Ricin Toxin

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`Ricin Toxin’ brings together a collection of in depth and cutting edge reviews that focus on the current understanding of ricin toxins. This e-book provides a historical background, innovations in ...
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Ricin: Sorption by Soils, Minerals, Textiles, and Food; Soil Infiltration and Dust Transport

Pp. 57-85 (29)

Richard E. Zartman and William F. Jaynes


Ricin is a highly toxic globular protein (lectin) found in castor (Ricinus communis) seeds. Inhaled ricin dust or intravenously injected ricin is ~1000 times more toxic than orally ingested ricin. Interactions between ricin, soil minerals, and other materials control the environmental fate of dispersed ricin. Ricin was sorbed by the common soil clay minerals, montmorillonite (~350 g/kg), illite (~50 g/kg), and kaolinite (10 g/kg). Ricin also effectively sorbed to other soil materials: ferrihydite, goethite, calcite, and Ca-humate, but sorption by activated carbon was minimal. Montmorillonite sorbed 5 times more ricin at pH 5 than at pH 10. Much of the ricin sorbed at pH 7 could be desorbed using pH 10 buffer solutions. X-ray diffraction patterns showed that ricin sorption expanded montmorillonite interlayers and shifted the basal spacing from ~ 11.8 Å to ~21.2 Å. Textiles, fruit, and vegetables sorbed ricin, but much less ricin was sorbed than by soil materials. Breakthrough curves for ricin leached through soil columns indicate that dissolved ricin is strongly sorbed by soils and most readily moves in sandy soils. Ricin readily moved in the dust from sandy soils and was concentrated in the fine dust particles. Ricin less readily moved in clayey soil dust and was less effectively concentrated in the fine dust. Experiments using PM10 (< 10 μm) and PM2.5 (< 2.5 μm) dust samplers demonstrated that significant quantities of respirable-size ricin particles were generated in fine soil dust. Dust control chemicals, particularly polyacrylamide, reduced the generation of fine ricin dust particles.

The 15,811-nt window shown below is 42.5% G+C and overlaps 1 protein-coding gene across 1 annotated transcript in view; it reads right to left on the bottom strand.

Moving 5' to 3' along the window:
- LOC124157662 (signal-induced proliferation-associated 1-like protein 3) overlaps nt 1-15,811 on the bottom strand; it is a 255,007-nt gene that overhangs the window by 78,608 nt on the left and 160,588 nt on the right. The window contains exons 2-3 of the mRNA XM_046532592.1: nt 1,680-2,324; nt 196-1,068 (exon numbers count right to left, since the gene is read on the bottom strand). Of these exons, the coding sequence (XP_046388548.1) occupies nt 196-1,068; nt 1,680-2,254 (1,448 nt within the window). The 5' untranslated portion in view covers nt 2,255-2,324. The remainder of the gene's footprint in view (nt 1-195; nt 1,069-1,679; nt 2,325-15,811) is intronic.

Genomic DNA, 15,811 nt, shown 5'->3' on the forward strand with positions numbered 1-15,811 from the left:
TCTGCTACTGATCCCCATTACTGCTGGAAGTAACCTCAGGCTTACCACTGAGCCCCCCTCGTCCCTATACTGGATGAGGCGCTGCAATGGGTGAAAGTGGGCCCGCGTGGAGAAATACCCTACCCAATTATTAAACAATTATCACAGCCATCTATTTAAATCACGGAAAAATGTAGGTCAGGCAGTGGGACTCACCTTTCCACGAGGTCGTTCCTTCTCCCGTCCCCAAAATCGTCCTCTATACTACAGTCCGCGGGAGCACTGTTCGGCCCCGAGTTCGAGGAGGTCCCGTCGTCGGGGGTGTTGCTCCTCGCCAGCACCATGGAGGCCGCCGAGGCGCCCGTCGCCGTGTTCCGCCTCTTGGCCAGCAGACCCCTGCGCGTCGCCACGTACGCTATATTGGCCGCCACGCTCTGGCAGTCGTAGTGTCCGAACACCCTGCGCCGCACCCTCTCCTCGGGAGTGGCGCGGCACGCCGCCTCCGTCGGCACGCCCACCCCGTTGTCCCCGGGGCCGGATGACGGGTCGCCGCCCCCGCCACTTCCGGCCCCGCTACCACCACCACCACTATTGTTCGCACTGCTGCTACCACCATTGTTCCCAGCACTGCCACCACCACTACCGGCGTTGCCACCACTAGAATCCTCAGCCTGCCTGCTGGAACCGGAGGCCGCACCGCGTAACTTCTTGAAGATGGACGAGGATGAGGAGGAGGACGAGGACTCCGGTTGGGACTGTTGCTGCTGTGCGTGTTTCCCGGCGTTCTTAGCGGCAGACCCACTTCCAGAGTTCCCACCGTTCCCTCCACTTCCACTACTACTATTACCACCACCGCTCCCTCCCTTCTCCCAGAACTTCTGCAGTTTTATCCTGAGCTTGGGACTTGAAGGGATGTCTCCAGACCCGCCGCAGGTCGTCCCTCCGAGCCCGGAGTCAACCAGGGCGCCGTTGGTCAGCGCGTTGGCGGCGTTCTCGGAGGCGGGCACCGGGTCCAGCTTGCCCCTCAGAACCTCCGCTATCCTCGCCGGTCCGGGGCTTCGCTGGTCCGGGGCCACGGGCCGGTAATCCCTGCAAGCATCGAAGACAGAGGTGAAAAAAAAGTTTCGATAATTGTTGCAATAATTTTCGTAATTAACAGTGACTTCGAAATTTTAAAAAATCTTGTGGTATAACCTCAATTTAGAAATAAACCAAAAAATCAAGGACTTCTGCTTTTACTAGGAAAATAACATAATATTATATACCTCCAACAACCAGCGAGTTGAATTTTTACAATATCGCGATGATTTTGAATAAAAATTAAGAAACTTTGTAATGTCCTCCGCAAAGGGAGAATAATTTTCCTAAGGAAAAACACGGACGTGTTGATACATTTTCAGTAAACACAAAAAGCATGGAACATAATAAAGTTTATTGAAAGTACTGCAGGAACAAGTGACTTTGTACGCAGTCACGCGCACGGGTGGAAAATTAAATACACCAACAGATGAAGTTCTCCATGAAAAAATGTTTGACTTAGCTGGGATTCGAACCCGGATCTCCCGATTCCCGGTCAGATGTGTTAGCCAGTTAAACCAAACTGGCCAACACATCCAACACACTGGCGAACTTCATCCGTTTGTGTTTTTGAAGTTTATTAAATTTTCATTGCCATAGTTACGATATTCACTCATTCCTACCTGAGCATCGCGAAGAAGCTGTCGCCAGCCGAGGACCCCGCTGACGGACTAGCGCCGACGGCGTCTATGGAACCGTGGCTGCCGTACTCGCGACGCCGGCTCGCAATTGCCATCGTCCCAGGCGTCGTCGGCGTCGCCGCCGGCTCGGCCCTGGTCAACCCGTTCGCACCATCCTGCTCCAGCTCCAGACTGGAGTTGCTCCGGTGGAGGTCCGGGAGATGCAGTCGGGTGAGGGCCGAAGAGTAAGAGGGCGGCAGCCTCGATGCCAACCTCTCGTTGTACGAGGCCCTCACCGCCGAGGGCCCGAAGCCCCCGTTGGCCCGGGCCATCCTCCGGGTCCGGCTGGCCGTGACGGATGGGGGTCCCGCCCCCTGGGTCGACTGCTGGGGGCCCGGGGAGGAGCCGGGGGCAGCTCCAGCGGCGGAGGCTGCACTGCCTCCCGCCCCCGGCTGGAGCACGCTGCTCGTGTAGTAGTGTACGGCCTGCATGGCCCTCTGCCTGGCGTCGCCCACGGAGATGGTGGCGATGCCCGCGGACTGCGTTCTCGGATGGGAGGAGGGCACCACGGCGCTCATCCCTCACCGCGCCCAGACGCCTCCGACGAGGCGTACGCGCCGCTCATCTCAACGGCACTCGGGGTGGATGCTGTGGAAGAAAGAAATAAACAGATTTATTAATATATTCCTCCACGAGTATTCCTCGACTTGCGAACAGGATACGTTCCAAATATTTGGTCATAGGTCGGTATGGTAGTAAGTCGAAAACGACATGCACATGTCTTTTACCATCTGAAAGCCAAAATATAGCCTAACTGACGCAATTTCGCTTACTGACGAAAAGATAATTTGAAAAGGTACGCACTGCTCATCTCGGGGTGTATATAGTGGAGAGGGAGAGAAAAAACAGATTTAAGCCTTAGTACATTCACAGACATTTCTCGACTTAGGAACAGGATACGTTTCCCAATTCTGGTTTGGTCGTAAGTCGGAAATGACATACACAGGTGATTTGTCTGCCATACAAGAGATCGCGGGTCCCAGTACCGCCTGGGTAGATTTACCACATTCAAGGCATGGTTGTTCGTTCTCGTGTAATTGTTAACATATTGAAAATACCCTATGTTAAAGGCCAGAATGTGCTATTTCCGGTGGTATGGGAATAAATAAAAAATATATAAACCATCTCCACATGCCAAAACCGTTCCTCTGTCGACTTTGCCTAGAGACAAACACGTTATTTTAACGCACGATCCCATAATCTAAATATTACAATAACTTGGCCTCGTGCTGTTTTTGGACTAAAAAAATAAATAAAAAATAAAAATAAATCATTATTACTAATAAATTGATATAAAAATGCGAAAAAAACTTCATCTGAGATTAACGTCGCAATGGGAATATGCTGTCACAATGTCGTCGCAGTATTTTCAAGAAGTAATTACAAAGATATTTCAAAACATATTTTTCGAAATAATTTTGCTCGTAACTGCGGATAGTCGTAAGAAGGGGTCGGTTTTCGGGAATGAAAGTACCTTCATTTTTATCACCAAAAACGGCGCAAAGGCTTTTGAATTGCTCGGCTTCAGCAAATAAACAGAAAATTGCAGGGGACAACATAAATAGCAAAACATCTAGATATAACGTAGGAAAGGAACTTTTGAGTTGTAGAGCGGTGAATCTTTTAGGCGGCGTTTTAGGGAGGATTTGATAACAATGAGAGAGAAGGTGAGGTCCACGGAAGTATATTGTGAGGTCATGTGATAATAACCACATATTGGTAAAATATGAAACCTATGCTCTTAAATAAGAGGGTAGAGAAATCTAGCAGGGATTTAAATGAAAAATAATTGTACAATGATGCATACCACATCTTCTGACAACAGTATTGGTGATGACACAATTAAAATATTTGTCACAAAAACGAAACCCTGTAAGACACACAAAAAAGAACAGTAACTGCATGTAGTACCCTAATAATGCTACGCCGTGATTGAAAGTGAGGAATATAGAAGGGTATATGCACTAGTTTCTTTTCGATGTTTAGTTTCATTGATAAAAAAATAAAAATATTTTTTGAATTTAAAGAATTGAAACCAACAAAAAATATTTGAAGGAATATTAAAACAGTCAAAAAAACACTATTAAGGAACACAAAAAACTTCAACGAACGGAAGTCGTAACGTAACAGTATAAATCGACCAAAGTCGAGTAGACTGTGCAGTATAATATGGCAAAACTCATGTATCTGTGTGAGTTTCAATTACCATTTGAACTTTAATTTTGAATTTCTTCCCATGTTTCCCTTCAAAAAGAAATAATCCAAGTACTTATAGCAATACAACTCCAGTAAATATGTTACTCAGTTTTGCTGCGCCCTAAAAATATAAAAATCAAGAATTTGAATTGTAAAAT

Ricin toxicity, ingestion routes, adsorption to solids, pH-dependent sorption, soils, clay mineralogy, textiles, fruits, vegetables, toxin mobility in water, movement in dust, and dust control agents.


Department of Plant and Soil Science, Texas Tech University, Lubbock, Texas 79409-2122, USA.